Just like with revealing and altering the cause of anxiety, I focus on tracing back to the cause of the depression, resolving it and creating a new alternative path moving forward. Think of it like removing weeds in the garden. You can snap the weeds as you see them. This breaks the top off so you can’t see the weed sticking out of the soil but the seed is still there which means the weed will grow back. Addressing the cause of the depression is like removing the seed of the weed (that rhymes – I’m not sorry). That means the weed can’t grow back.
The approach I use to help people navigate and resolve their depression, or any challenge for that matter, is the same approach I used in my own life. The reason I help people is because of how much I struggled with anxiety and depression earlier in my life. I found solutions, used them in my own life and then started to help others with the same.
My belief is if it doesn’t work for me, I don’t use it with you.
So far, I’ve worked with people who have experienced varying levels of depression who have managed to go on and live a life that inspires them. One that gives them a reason to get up in the morning. A life filled with purpose, meaning and inspiration. This can sound foreign and maybe even fake when you’re experiencing depression. But know this, it’s possible.
Your depression is attempting to help you understand something about yourself that you’re not fully aware of. Your sense of self-worth and self-appreciation is being weighed down by something that looks like an anchor. It feels like it’s keeping you stuck where you are in your life. I’m here to tell you and to show you that your anchor can be incredibly valuable to you once you understand its purpose and how to use as a helpful tool.
Questions you might have
I’ve been taking anti-depressants for years. Do you really think your help can replace what they’ve been doing for me?
Short answer. No, I don’t. I do believe that by discovering the original cause and resolving the conflict around that cause can have an impact on your mindset, your thoughts, your behaviour and your beliefs. That may affect the physical symptoms you experience with your depression, but that’s hard to tell. I certainly don’t claim to heal those symptoms or to ‘correct’ chemical imbalances. My only intention is to find the cause, help you understand it and then help you resolve any conflict or challenge associated with it. The results of that vary widely person-to-person.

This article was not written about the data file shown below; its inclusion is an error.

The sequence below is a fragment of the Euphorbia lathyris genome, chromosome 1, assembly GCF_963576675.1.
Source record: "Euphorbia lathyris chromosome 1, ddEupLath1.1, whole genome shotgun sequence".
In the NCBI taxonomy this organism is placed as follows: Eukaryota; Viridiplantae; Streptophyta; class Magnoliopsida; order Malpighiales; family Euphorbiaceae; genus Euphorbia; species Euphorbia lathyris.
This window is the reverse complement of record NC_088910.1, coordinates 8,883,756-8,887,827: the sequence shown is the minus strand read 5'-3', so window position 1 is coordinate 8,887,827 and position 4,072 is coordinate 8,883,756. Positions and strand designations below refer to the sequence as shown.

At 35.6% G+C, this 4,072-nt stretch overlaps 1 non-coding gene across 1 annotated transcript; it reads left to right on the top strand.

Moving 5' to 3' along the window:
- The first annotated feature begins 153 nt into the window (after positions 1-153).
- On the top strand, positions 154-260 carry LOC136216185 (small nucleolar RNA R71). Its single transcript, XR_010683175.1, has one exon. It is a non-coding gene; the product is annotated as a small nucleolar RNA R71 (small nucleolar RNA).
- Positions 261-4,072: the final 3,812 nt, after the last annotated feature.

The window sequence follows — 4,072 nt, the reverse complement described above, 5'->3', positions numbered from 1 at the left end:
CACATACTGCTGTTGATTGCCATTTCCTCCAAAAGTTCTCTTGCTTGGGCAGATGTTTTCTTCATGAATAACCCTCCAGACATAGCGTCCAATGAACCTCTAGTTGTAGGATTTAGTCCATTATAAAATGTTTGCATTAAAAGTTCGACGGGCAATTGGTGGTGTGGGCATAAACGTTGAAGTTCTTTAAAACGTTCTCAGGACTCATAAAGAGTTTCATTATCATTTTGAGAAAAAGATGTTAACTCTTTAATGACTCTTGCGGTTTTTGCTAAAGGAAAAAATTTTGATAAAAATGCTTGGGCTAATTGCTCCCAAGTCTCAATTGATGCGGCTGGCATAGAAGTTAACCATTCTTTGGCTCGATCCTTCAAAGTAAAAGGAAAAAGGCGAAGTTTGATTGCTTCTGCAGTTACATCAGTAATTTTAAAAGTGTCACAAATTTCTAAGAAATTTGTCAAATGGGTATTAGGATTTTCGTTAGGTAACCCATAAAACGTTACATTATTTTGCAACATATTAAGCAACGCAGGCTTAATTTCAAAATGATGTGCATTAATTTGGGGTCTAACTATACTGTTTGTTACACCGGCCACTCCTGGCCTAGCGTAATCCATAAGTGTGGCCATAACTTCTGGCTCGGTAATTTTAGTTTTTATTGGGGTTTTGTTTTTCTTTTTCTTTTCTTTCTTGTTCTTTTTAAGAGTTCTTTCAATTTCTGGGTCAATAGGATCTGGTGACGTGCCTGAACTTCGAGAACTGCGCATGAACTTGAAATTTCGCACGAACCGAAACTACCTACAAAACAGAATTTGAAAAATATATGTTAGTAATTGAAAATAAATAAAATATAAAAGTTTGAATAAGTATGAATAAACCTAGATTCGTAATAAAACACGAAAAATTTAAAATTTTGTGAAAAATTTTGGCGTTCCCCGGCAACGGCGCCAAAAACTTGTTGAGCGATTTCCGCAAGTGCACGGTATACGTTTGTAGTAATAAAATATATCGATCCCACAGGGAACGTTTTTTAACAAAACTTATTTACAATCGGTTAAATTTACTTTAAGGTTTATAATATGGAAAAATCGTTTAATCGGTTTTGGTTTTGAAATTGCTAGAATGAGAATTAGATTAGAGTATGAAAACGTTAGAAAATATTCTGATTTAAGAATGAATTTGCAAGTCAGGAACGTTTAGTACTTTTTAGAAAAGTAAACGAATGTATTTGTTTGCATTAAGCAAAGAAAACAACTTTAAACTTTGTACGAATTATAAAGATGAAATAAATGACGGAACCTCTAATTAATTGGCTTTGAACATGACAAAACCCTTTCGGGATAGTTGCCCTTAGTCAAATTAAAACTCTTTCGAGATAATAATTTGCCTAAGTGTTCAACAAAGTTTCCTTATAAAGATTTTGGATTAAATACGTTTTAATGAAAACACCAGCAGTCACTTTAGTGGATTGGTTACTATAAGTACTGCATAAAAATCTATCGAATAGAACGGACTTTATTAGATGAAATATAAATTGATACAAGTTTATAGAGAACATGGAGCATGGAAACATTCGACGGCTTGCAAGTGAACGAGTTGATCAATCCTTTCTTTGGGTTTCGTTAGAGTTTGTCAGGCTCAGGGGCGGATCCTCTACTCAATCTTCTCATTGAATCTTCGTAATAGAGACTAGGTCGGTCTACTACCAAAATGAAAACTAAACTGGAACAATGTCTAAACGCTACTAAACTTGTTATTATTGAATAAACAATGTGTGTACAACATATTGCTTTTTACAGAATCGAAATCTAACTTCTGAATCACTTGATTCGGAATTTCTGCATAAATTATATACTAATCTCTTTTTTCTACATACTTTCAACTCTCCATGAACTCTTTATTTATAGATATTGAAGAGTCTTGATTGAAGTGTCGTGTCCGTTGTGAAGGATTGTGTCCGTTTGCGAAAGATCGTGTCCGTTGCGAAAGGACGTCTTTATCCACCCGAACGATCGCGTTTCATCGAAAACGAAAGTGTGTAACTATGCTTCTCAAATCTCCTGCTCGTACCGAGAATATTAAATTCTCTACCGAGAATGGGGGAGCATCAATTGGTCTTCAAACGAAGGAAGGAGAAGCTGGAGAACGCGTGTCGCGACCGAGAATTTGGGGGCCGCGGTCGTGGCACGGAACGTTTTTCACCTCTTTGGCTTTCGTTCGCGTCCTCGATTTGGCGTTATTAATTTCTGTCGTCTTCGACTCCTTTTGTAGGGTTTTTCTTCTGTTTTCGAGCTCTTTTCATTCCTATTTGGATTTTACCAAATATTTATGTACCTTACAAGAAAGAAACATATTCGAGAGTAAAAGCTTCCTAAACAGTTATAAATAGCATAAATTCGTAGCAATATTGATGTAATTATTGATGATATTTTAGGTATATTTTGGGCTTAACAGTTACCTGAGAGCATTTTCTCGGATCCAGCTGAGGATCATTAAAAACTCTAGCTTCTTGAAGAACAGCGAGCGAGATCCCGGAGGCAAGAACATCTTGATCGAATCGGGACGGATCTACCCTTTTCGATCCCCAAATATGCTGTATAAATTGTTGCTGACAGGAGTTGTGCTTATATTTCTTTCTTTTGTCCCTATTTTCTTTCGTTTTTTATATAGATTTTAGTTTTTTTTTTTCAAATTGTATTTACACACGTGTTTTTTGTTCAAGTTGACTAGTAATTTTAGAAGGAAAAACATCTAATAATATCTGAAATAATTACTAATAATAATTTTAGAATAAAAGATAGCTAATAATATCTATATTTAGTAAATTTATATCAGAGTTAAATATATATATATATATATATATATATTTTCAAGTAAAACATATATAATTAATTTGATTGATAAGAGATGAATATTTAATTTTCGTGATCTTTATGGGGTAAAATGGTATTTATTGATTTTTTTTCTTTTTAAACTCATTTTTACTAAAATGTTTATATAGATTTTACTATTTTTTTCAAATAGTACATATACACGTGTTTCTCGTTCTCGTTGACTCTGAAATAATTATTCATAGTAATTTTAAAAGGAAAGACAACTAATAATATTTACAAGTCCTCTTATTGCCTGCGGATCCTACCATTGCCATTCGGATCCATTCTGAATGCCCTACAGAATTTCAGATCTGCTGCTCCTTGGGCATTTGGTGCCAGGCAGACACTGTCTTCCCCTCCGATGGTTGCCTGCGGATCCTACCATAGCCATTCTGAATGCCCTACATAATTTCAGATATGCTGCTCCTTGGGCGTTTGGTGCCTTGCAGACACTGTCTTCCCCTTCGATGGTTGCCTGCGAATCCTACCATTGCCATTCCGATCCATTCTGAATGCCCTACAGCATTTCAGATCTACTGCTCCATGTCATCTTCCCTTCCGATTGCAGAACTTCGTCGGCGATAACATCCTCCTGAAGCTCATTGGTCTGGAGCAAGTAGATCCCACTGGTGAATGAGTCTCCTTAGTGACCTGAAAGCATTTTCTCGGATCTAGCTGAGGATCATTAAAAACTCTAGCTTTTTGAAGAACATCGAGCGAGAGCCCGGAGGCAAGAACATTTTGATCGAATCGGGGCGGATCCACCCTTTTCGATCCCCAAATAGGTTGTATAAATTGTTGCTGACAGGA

What if I know what the cause of my depression is and have done years of therapy to help resolve it?
This is a hard one to answer. Not to discredit your therapist or to say that what I do is better, but if you’ve been working on something that isn’t showing you the results you want, would you be looking for more answers? I can’t promise you that I can do a better job than any therapist, psychiatrist or psychologist you’ve seen. I can complement the work they’ve done with you. I have no intention of working against their efforts or yours. My focus is to help you get the results you want and deserve. Sometimes that looks like opposing therapists, other times it involves agreeing with them. It’s important to understand, you are my focus, not other people’s careers.
Will I be able to come off anti-depressants after working with you?
That’s definitely not for me to decide. I’m not a doctor, so I don’t prescribe or take people off medication. My suggestion is that if you feel behavioural, emotional and psychological changes after working with me, then consult with your prescribing doctor about what you’d like to do with your medication. You may want to stay on your medication during and after working with me, or you may decide you want to come off your medication. Whatever your decision, my strong recommendation is to do so under the supervision of your doctor.
What if the cause of my depression was extremely traumatic for me?
Understandably, you’d be apprehensive about retracing and exploring a traumatic event. No matter how extreme the event is, I approach all clients and situations with the same care. I’m here to help you the best way I can. Sometimes that involves challenging you to do things that make you uncomfortable (like retracing a highly emotional event). No matter what comes up, I’m here to help you get the results you deserve, get you on your path and onto living the life you deserve for yourself.
I’m Here To Help You
If you’re ready to change your depression then be sure to contact me. I’m here to help you the best way I can. If you have any questions before working with me, I’d be happy to answer them during a phone call or Skype conversation. That way I can get a clear understanding of your situation and determine if I can help you the way you deserve. It also gives you a chance to get to know me and my style before committing to anything. After all, you would marry someone without going on a first date, would you? (I hope not).